Science and technology micro-summaries for July 16, 2019

in #rsslog3 years ago

Unstructured active learning may be important for artificial intelligence; Adversarial attacks drive AI to the next level; Reliability issues for Facebook and Instagram; Identifying people - at a distance - by their heart beat; The first-ever photograph of quantum entanglement

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Links and micro-summaries from my 1000+ daily headlines. I filter them so you don't have to.


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  1. A SEPARATE KIND OF INTELLIGENCE - Another talk in the "Possible Minds" series. In the linked video and transcript, Allison Gopnik talks about applying the concept of Life History to intelligence. In general, the theory of life history is a way to explain an organism's individual characteristics by its life-cycle characteristics like the duration of active parenting, number of offspring, lifespan, etc... This theory has been used to suggest explanation for things like the immune system, and Gopnik suggests that it may also be useful to explain intelligence. In particular, there are indications that organisms with longer childhoods have more intelligence. She extends this idea by suggesting that this knowledge may lead to useful insights in the realm of AI creation. As with previous Possible Minds posts, the talk is followed by a free-wheeling discussion among a number of panelists. This series has also been covered here:

  2. The Upside of Adversarial Attacks - Machine learning is vulnerable to disruption by specially crafted alterations to its data that don't require the attacker to have access to the machine. This form of attack, known as an adversarial attack, doesn't work on humans because humans are capable of higher order interpretation. The discovery of adversarial attacks shows that AI systems that do things from autonomous driving to facial recognition and health care diagnostics can all be misled by a hostile actor. The benefit of the discovery, however, is that these attacks can also be used to improve the AI algorithms in an iterative, co-evolutionary process.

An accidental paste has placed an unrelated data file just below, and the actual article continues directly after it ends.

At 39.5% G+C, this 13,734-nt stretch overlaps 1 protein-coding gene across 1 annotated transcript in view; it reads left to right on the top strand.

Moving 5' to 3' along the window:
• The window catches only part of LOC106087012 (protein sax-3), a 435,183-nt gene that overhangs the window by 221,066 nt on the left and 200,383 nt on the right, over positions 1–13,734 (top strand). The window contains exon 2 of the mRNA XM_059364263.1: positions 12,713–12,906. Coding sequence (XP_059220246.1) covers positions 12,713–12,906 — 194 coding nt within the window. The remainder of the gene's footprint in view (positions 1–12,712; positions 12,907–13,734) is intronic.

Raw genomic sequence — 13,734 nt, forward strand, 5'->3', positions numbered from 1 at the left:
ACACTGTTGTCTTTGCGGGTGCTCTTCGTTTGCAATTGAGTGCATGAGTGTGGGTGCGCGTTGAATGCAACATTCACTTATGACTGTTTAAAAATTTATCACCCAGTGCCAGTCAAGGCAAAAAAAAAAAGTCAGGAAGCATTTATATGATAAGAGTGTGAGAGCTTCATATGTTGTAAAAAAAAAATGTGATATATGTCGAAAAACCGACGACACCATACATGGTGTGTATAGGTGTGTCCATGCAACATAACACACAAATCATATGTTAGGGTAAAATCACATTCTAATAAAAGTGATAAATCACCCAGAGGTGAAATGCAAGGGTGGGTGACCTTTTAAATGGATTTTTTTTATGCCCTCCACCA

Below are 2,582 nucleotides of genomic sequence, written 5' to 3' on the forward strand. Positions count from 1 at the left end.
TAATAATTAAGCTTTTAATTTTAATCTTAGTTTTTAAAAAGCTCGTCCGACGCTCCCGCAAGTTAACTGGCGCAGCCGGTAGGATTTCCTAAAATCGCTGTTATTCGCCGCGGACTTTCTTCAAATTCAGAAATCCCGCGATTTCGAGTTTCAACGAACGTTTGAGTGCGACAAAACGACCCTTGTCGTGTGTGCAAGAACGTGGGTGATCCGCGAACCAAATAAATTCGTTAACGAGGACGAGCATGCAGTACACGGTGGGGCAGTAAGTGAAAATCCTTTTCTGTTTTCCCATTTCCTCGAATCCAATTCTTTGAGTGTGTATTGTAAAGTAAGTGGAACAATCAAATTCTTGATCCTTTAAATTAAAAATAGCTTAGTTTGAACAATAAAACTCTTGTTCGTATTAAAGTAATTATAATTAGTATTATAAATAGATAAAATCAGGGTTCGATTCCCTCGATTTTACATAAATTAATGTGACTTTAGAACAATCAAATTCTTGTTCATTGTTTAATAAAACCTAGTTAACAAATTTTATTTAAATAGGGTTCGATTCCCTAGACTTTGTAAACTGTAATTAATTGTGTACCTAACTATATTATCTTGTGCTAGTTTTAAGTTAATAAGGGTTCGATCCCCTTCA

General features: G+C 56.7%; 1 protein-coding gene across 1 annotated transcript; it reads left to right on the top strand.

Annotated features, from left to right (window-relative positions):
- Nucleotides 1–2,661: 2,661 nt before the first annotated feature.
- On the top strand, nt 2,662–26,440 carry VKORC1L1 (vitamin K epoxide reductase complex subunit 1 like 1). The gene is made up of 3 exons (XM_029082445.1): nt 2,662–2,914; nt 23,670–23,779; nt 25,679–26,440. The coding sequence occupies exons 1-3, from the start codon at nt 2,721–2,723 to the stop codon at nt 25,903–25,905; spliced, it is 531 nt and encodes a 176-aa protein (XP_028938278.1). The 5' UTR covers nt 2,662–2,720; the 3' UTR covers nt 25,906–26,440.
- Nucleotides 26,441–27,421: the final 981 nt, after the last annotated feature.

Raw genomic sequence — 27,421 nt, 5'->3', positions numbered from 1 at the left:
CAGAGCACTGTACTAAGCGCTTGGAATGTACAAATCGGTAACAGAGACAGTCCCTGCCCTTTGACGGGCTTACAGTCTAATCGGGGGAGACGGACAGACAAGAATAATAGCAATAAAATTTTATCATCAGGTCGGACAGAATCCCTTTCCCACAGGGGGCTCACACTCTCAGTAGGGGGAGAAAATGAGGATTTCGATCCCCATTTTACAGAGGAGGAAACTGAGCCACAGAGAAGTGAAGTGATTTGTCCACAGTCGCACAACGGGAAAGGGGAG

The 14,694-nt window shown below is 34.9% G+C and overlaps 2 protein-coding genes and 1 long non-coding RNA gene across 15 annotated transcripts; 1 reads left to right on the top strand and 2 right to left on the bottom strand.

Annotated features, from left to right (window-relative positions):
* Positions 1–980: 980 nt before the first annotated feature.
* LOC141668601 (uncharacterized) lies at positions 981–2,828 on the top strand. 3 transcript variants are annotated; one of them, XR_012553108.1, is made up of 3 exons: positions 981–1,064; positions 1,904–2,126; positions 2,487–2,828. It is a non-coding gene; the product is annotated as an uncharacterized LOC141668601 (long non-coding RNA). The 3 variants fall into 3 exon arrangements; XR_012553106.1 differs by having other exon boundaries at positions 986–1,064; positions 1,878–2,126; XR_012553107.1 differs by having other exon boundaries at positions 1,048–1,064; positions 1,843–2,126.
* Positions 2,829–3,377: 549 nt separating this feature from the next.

3. Facebook and Instagram are suffering from far more downtime than rival social networks - According to data from Downdetector, Facebook and Instagram have been going down more in the last year than they did in the past, and they have also been going down more than rival social media sites like Twitter and Snapchat. Facebook declined to comment on the outage data, but issued a generic statement that they work hard to maintain availability for their billions of world-wide subscribers.

  4. The Pentagon has a laser that can identify people from a distance—by their heartbeat - Gait detection and facial recognition have both been used to identify a person at a distance, but they don't uniquely identify an individual. Now the Pentagon says that they have a laser that can operate from up to 200 meters with 95% accuracy to identify a unique cardiac signature for a person. The signature can't be disguised, and remains stable over time. Researchers report that technology improvements will make it possible to increase both the distance and accuracy of the technique. Gait analysis was previously covered in Interesting Links: May 27, 2019, on Memorial Day. h/t Bruce Schneier.

  5. STEEM The First Ever Photograph Of Quantum Entanglement - In this post, @kralizec reports on an article in the journal, Science Advances describing the first time that researchers have photographed the phenomenon of quantum entanglement. The feat was accomplished by Paul-Antoine Moreau by shooting photons through a specialized material and capturing the image with ultra-high speed cameras that are capable of photographing a photon at the moment of entanglement. (@kralizec will receive 5% of the rewards from this post.)

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I often find either reporters misunderstanding research, or researchers themselves.

"This form of attack, known as an adversarial attack, doesn't work on humans because humans are capable of higher order interpretation."

This is clearly not true. While some humans capable of some human trait sometimes express that trait, it is demonstrable that all of the people do not do so all the time. The statement should actually be '...sometimes doesn't work on humans because humans are capable...'.


Good point. Thanks for the feedback! It's good to avoid overgeneralizing. Although, to be fair, I think it would be fairly unusual to find a human that can't tell (for example) that a stop sign with some stickers on it is still a stop sign. The main exception that comes to mind being very young children. That's the sort of alteration that the article is referring to.

Well, I was thinking more about misrepresentation of facts in propaganda articles. A lot of folks accept such reports without question, after long indoctrination, and little access to better information.